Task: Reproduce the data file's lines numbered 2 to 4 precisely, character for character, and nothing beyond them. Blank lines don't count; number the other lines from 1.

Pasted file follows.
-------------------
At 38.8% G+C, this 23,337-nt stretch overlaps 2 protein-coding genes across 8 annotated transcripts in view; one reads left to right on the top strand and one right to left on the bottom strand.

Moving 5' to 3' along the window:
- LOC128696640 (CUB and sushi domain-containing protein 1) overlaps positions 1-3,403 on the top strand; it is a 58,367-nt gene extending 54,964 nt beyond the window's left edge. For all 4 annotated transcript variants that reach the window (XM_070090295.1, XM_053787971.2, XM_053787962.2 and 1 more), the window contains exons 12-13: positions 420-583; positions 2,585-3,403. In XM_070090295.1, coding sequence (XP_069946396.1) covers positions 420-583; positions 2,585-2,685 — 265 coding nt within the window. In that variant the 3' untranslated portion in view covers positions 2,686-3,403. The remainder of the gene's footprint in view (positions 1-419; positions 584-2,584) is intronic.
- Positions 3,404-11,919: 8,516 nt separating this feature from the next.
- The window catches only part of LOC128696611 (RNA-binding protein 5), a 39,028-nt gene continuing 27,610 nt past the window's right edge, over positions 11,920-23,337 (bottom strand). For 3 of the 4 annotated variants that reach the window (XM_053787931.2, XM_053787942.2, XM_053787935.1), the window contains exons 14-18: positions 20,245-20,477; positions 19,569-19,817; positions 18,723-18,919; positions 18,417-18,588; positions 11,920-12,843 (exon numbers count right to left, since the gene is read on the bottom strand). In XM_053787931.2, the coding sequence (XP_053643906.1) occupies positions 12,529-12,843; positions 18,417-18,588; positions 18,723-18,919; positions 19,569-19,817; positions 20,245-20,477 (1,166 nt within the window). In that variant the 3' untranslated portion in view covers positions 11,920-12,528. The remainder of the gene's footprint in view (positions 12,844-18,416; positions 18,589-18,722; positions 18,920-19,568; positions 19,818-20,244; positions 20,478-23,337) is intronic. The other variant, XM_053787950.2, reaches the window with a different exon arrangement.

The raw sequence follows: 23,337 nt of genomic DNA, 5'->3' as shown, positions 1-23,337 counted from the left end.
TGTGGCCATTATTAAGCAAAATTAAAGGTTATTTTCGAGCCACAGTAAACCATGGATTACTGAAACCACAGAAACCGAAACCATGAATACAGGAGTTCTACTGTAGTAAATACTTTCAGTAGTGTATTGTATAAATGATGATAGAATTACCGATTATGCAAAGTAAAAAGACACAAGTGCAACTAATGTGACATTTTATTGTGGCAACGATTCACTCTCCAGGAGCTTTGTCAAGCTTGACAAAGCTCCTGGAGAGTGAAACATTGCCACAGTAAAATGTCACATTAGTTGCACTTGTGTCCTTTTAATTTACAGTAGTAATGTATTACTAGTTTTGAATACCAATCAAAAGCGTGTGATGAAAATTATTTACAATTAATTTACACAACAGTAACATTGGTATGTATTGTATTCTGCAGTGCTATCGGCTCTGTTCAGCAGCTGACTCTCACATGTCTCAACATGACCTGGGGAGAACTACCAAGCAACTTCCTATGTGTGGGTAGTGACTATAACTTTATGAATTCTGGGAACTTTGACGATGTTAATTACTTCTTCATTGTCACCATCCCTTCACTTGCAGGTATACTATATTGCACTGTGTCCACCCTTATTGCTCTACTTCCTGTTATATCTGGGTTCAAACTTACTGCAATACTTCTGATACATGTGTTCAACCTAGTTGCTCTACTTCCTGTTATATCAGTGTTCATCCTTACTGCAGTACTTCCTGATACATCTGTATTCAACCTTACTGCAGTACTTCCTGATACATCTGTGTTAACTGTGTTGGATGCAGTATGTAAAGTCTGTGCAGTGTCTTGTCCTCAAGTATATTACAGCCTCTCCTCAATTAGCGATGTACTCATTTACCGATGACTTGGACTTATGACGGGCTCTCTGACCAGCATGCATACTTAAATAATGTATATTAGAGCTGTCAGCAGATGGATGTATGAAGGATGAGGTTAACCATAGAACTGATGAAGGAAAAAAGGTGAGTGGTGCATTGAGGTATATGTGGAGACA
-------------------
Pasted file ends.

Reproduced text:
Moving 5' to 3' along the window:
- LOC128696640 (CUB and sushi domain-containing protein 1) overlaps positions 1-3,403 on the top strand; it is a 58,367-nt gene extending 54,964 nt beyond the window's left edge. For all 4 annotated transcript variants that reach the window (XM_070090295.1, XM_053787971.2, XM_053787962.2 and 1 more), the window contains exons 12-13: positions 420-583; positions 2,585-3,403. In XM_070090295.1, coding sequence (XP_069946396.1) covers positions 420-583; positions 2,585-2,685 — 265 coding nt within the window. In that variant the 3' untranslated portion in view covers positions 2,686-3,403. The remainder of the gene's footprint in view (positions 1-419; positions 584-2,584) is intronic.
- Positions 3,404-11,919: 8,516 nt separating this feature from the next.